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Writers Guild of America & Studios Reach Tentative Deal to End Strike (Updated)

Writers Guild of America & Studios Reach Tentative Deal To End Strike (Updated)

WGA strike 2023
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The strike had been ongoing for over 140 days.


Update 9/25: SAG-AFTRA released a statement on WGA reaching a deal.

"SAG-AFTRA congratulates the WGA on reaching a tentative agreement with the AMPTP after 146 days of incredible strength, resiliency, and solidarity on the picket lines. While we look forward to reviewing the WGA and AMPTP’s tentative agreement, we remain committed to achieving the necessary terms for our members.

"Since the day the WGA strike began, SAG-AFTRA members have stood alongside the writers on the picket lines. We remain on strike in our TV/Theatrical contract and continue to urge the studio and streamer CEOs and the AMPTP to return to the table and make the fair deal that our members deserve and demand."

After 146 days, the Writers Guild of America (WGA) and the Alliance of Motion Picture and Television Producers (AMPTP) have reached an agreement on ending the writer’s strike.

The WGA went on strike on May 2, wanting a new contract that would guarantee a way for writers to make a living off of the craft. Some of the biggest areas of contention included regulating the use of artificial intelligence in writing, earning a living wage, requiring studios to have writing staff, honoring strikes from other unions, and earning residuals from streaming services.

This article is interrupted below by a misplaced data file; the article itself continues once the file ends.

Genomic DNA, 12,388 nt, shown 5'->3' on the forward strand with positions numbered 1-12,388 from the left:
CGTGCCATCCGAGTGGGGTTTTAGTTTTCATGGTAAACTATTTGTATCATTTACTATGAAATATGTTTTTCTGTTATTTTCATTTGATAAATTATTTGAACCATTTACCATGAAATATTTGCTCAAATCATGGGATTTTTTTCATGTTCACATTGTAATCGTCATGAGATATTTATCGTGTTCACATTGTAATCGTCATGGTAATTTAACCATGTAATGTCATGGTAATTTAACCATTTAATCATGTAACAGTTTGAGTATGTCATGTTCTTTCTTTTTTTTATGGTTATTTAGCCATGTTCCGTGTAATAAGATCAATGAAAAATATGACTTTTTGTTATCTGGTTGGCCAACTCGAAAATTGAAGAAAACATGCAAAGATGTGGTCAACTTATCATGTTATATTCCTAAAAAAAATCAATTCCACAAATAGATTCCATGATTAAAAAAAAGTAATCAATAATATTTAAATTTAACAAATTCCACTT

Negotiations had been on-and-off during the strike, but the WGA and AMPTP resumed negotiations on September 20 for the first time in nearly a month. Many were optimistic about the new meetings as the CEOs of major corporations were present, including Bob Iger (Disney), Ted Sarandos (Netflix), Donna Langley (NBCUniversal), and David Zaslav (Warner Bros. Discovery).

Throughout the strikes, which have delayed a huge amount of shows and movies, the CEOs have typically been reluctant to budge, with Iger going as far as to call the strike “disturbing” and saying the writer’s expectations were “not realistic.”

Now, after months of striking, and five consecutive days of talks, the two sides have reached an agreement.

The SAG-AFTRA strike, which began on July 14, is still ongoing.

This story is developing.

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